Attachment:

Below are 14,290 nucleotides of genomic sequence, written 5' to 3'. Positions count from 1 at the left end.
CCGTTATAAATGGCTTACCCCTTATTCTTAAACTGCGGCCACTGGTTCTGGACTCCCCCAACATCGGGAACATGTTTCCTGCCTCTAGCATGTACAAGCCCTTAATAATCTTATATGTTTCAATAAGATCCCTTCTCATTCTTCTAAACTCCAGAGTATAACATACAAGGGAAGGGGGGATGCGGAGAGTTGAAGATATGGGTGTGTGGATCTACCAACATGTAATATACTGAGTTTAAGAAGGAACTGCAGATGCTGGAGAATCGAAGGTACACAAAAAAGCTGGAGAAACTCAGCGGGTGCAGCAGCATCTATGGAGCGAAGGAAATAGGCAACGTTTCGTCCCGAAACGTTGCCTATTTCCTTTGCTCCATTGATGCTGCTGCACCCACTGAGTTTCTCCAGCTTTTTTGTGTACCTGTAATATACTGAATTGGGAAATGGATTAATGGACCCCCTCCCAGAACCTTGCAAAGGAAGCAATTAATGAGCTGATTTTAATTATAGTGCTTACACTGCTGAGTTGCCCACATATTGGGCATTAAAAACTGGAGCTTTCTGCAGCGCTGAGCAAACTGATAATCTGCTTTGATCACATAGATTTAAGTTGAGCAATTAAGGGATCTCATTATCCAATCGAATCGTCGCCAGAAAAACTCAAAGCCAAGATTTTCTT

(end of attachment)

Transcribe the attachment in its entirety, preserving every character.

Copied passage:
Below are 14,290 nucleotides of genomic sequence, written 5' to 3'. Positions count from 1 at the left end.
CCGTTATAAATGGCTTACCCCTTATTCTTAAACTGCGGCCACTGGTTCTGGACTCCCCCAACATCGGGAACATGTTTCCTGCCTCTAGCATGTACAAGCCCTTAATAATCTTATATGTTTCAATAAGATCCCTTCTCATTCTTCTAAACTCCAGAGTATAACATACAAGGGAAGGGGGGATGCGGAGAGTTGAAGATATGGGTGTGTGGATCTACCAACATGTAATATACTGAGTTTAAGAAGGAACTGCAGATGCTGGAGAATCGAAGGTACACAAAAAAGCTGGAGAAACTCAGCGGGTGCAGCAGCATCTATGGAGCGAAGGAAATAGGCAACGTTTCGTCCCGAAACGTTGCCTATTTCCTTTGCTCCATTGATGCTGCTGCACCCACTGAGTTTCTCCAGCTTTTTTGTGTACCTGTAATATACTGAATTGGGAAATGGATTAATGGACCCCCTCCCAGAACCTTGCAAAGGAAGCAATTAATGAGCTGATTTTAATTATAGTGCTTACACTGCTGAGTTGCCCACATATTGGGCATTAAAAACTGGAGCTTTCTGCAGCGCTGAGCAAACTGATAATCTGCTTTGATCACATAGATTTAAGTTGAGCAATTAAGGGATCTCATTATCCAATCGAATCGTCGCCAGAAAAACTCAAAGCCAAGATTTTCTT